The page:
Created by Mike Lantry (house pseudonym, used by E.C. Tubb & A.A. Glynn)
MIKE LANTRY is the tough, hard-bitten, New York-based chief of World Wide Investigations, who slugged his way through at least two novels written in the first person by... Mike Lantry, evidently a house pseudonym for the UK publisher Spencer, who seemed to specialize in pseudo-American hard-boiled crime fiction in the late forties and fifties.
It gets even murkier... the first in the series, Assignment New York (1955), was evidently re-published as The Pay-Off by J. C. Barton, as part of the Badger crime line in 1960, and its been reprinted under its original title in 1995 by Gryphon Press as part of their Gryphon gangster Novel series, and in 2005 by Linford, a house specializing in large print editions. And then in 2013 someone called the Borgo Press released the second novel in POD and Kindle.
Either this is a great but obscure gem that deserves a wider audience, or nobody bothered copyrighting it.
ROVING REPORTER PAUL TOZER CHECKS IN
You're right -- Lantry appeared in just two novels, but only the first, Assignment New York, was written by Tubb. You also wondered if this novel "is a great but obscure gem that deserves a wider audience."
Well, I've just read it, and I thought it was pretty good. Not a great gem by any means -- a dim and dusty gem at best -- but in my humble opinion it doesn't deserve total obscurity.
Though it dates from 1956, the novel has the feel (and, at 40,000 words or so, the length) of a "featured novel" from a 1940s magazine. And because Tubb's style frequently verges on the lyrically visual, a whiff of B-movie atmosphere is never far away:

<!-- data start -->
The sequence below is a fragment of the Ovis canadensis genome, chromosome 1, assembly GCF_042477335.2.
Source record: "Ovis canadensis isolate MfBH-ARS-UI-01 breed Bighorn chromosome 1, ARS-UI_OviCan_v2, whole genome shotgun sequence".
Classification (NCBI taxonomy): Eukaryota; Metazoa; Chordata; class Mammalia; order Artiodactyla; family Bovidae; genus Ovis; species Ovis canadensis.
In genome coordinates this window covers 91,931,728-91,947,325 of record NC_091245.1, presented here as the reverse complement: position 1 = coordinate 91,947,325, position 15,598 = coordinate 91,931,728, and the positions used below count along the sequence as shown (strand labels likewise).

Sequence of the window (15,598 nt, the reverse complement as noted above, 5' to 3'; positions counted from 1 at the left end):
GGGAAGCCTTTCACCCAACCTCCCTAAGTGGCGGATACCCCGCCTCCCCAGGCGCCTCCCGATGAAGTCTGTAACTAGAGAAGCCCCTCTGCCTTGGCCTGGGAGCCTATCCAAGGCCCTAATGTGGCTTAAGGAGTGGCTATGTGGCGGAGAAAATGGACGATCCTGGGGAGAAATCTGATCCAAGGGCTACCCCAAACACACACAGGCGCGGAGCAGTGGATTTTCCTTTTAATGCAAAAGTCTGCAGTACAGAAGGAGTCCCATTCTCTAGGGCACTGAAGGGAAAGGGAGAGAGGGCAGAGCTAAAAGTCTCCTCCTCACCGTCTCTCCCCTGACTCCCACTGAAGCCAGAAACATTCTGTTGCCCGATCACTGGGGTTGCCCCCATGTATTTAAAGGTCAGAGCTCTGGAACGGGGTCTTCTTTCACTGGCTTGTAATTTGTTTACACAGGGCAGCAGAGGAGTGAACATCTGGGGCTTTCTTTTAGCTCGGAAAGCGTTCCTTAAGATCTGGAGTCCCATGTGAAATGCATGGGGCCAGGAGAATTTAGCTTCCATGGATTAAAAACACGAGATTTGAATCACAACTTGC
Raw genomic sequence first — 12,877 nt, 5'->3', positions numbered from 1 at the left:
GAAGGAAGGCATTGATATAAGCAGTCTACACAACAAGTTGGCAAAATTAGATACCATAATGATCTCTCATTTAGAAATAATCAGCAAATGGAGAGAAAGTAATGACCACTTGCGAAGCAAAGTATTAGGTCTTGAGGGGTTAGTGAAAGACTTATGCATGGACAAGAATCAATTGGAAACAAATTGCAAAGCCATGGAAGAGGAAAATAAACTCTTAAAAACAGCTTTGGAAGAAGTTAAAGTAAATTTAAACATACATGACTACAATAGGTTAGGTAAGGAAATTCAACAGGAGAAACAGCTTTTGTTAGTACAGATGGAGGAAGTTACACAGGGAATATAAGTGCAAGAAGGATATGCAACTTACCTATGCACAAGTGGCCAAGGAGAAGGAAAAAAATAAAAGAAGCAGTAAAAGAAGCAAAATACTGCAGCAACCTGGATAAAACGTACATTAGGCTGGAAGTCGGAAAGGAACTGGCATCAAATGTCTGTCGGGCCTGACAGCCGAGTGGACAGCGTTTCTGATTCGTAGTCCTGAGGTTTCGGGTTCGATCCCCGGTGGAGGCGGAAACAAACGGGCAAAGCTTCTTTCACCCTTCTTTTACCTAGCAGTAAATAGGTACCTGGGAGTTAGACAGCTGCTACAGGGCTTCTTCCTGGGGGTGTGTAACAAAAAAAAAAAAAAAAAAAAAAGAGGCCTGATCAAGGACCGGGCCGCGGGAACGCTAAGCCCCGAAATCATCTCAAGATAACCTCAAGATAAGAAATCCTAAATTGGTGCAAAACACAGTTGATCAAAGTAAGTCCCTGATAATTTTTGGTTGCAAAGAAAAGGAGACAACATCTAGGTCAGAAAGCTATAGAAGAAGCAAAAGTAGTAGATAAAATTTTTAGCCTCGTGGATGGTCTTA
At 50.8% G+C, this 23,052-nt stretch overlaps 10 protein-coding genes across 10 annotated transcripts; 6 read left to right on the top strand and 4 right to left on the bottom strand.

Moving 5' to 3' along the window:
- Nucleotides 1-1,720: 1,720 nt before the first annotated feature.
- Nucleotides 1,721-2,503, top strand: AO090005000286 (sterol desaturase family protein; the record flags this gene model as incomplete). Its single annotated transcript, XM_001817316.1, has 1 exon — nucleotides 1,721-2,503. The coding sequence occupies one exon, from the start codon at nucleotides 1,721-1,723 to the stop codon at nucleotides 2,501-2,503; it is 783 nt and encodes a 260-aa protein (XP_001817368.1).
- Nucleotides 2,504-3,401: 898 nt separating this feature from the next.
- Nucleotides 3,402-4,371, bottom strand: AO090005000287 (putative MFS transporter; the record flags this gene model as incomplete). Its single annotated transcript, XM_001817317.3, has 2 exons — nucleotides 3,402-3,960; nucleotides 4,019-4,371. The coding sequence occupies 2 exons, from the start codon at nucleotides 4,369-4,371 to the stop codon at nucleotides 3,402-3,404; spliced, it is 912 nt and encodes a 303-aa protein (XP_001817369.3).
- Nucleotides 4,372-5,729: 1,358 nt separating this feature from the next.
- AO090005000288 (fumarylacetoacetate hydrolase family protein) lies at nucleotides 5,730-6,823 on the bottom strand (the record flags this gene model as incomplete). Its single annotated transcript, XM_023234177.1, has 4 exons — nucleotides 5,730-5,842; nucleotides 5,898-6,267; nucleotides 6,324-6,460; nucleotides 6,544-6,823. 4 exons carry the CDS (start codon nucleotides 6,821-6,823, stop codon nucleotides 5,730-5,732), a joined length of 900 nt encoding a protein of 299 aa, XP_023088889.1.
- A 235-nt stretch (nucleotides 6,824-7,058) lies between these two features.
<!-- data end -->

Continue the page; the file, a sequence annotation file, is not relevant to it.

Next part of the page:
E.C. Tubb was best known for his science fiction, and especially for his 33 novels featuring Dumarest of Terra. He started writing in the early 1950s. From the outset, he demonstrated an unusually bleak vision of humanity's future in space, along with a distinctly hard-boiled literary style - "cosmic noir" might be a fitting term. I've been a fan of his SF for more years than I care to think about. He wasn't a "great" writer by any means, but he knew how to tell an entertaining yarn, in a vivid and direct style.
Assignment New York was Tubb's only private eye novel. It was written at the request of his publisher, John Spencer Ltd., who had intentions of launching a new "Mystery Series" of American-style private eye novels. Certainly, the novel shows influences ranging from Chandler...
... to Spillane:
A final point: If nothing else, Tubb deserves credit for not laying on the American slang as thick as cement, a trap which many of his British contemporaries fell into.
Shortly the publication of Assignment New York, however, Tubb left the publisher, having decided to concentrate on the wider (and more lucrative) genre of science fiction.
Not ones to miss a chance, the canny publishers quickly commissioned another of their writers, Anthony A. Glynn, to continue Lantry's adventures, and A Gunman Close Behind was published later that same year.
Unfortunately, I just checked it out on Amazon. The first six pages or so are available as a sampler, but I knew after reading about only three that it wasn't a worthy successor to the first book. Not even close. The style is generic and bland - not a trace of Tubb's skill at creating vivid atmosphere.
Also published as "The Pay-Off," as by J. C. Barton, 1960.
Freely adapted from the original article I did for WARP, a Montreal-area sci-fi newsletter, way back in 1990 that was my first attempt to deal with the Vulcan mind-meld of the science fiction and P.I. genres. I was so much older then; I'm younger than that now...
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